Tuesday, April 15, 2008

Stay In between The lines

April 11th marked an impressive debut for the brand new Joshua Liner Gallery in New York City. While the private party drew a host of recognizable artists, including Futura, Kaws, Stash, Mark Dean Veca, and Ron English, a pinstripe laden Mr. Liner stood out as the true star of the evening. The aptly titled inaugural exhibit, Locked and Loaded, proves that Liner, (former co-owner of Philadelphia’s Lineage Gallery) has his sights set and aims to be a contender in the the NYC art scene. Indeed the show drew upon an array of heavy ammunition with English, Veca, Futura, Stash, Aiko Nakagawa, Tomokazu Matsuyama, Josh Keyes, Greg Simkins, Damon Soule, Oliver Vernon, and Kris Kuksi all taking part - many displaying large-scale works. With several of the 27 participating artists scheduled for solo shows in the coming months, Liner’s target doesn’t seem to far off. See the full exhibition at the gallery web site, (Guillotine)
Joshua Liner Gallery 548 W. 28th Street Suite 334, NYC.

We Know Jeans

Levi Strauss & Co. may have built its brands with bottoms—the company is synonymous with 501 jeans and Dockers khakis—but CEO and president John Anderson is aiming to leverage that heritage into complete lifestyle collections that garner a much larger percentage of sales from tops, accessories, footwear, outerwear and other categories. The strategy is aimed at jump-starting the company’s $4.27 billion in sales—which have been basically flat since 2003—and diversifying the company beyond its iconic bottoms businesses, which currently account for about 87 percent of total sales. “I think the mix should be 50/50,” said Anderson in an interview last week in Levi Strauss’s New York showroom. “The real opportunity for us is in tops and other categories—we need to drive those businesses even harder. In our own stores we’ve already hit that ratio. We need the opportunity to put those tops in front of more consumers.” Read the full story here. (DNR)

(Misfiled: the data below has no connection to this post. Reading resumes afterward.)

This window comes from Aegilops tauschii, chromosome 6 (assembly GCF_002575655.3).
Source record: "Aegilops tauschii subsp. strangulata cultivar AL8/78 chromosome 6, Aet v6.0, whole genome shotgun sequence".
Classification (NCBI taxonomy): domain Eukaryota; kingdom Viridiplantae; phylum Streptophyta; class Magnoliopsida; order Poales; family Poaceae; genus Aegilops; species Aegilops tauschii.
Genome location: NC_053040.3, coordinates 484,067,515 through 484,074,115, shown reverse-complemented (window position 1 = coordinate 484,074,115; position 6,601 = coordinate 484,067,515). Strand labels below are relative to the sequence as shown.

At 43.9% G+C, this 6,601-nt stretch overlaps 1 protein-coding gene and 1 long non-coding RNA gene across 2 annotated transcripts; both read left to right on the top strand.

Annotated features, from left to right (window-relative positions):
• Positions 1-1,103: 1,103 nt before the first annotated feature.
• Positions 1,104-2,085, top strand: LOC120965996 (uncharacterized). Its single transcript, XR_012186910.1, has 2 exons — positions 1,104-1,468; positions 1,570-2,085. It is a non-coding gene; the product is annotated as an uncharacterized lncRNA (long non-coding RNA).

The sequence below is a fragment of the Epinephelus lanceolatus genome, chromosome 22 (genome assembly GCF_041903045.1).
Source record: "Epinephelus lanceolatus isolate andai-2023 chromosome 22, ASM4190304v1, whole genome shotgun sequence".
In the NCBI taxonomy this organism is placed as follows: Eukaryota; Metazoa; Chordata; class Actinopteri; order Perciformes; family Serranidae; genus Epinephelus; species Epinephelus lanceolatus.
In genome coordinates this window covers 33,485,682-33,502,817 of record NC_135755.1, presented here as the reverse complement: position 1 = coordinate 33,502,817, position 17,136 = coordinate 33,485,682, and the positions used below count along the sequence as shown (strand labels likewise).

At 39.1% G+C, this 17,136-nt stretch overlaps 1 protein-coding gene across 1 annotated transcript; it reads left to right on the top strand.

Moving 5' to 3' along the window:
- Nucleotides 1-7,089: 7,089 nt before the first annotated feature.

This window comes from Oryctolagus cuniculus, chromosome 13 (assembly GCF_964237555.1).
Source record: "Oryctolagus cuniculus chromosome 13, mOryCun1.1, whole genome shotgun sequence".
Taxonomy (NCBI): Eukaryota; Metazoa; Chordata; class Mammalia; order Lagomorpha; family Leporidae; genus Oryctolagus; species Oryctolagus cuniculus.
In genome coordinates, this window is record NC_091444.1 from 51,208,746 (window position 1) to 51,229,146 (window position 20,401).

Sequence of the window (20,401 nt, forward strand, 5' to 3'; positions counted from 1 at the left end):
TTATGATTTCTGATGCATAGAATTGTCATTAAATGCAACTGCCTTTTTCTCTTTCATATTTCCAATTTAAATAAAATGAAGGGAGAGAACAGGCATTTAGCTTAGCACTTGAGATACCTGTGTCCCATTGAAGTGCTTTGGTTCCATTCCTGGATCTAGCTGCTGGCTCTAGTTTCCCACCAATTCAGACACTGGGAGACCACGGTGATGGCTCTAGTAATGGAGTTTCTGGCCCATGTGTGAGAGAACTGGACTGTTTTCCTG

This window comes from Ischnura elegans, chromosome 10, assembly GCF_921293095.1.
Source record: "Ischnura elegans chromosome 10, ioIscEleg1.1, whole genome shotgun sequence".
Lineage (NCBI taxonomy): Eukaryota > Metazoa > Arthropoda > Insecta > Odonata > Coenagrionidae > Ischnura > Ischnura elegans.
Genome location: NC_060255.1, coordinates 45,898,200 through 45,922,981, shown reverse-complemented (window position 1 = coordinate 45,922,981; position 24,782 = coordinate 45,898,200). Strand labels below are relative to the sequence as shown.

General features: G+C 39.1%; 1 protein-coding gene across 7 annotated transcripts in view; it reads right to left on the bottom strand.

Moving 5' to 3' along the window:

Sunday, April 13, 2008

Cut&Sew 101

While to many fashiony guys these days, custom tailoring is something you do to a pair of overpriced denim, there is a certain element of guy who still opts for a custom made suit, or shirt. The personalized attention and impeccable fit you get is like nothing else. And while London's Savile Row and more recently, NYC's NoLIta features bespoke tailoring, real traditionalists opt to go to Rocco Cicciarelli Custom Tailoring, a men's suit factory in Queens. A Continuous Lean's Michael Williams visited and took tons of great photos. Read all about it here.

Wednesday, April 9, 2008

Put One Foot In Front Of The Other

Flight Club Greene Street, the original location of rare vintage and collectible sneaker shop, Flight Club, has reopened. The store, which originally opened 3 years ago created a new model for the global sneaker collector scene by providing a store and online platform for sneaker heads worldwide to buy and sell rare and hard to find new and used sneakers from a wide range of brands. Sneakers are accepted on consignment at the 4 locations. Once sold, the seller receives 80% of the sale price. Now Flight Club has four brick and mortar stores (2 in NY, 1 in LA and one in Japan) to compliment its world-famous online shop.

Drop by the newly renovated shop

Tuesday, April 1, 2008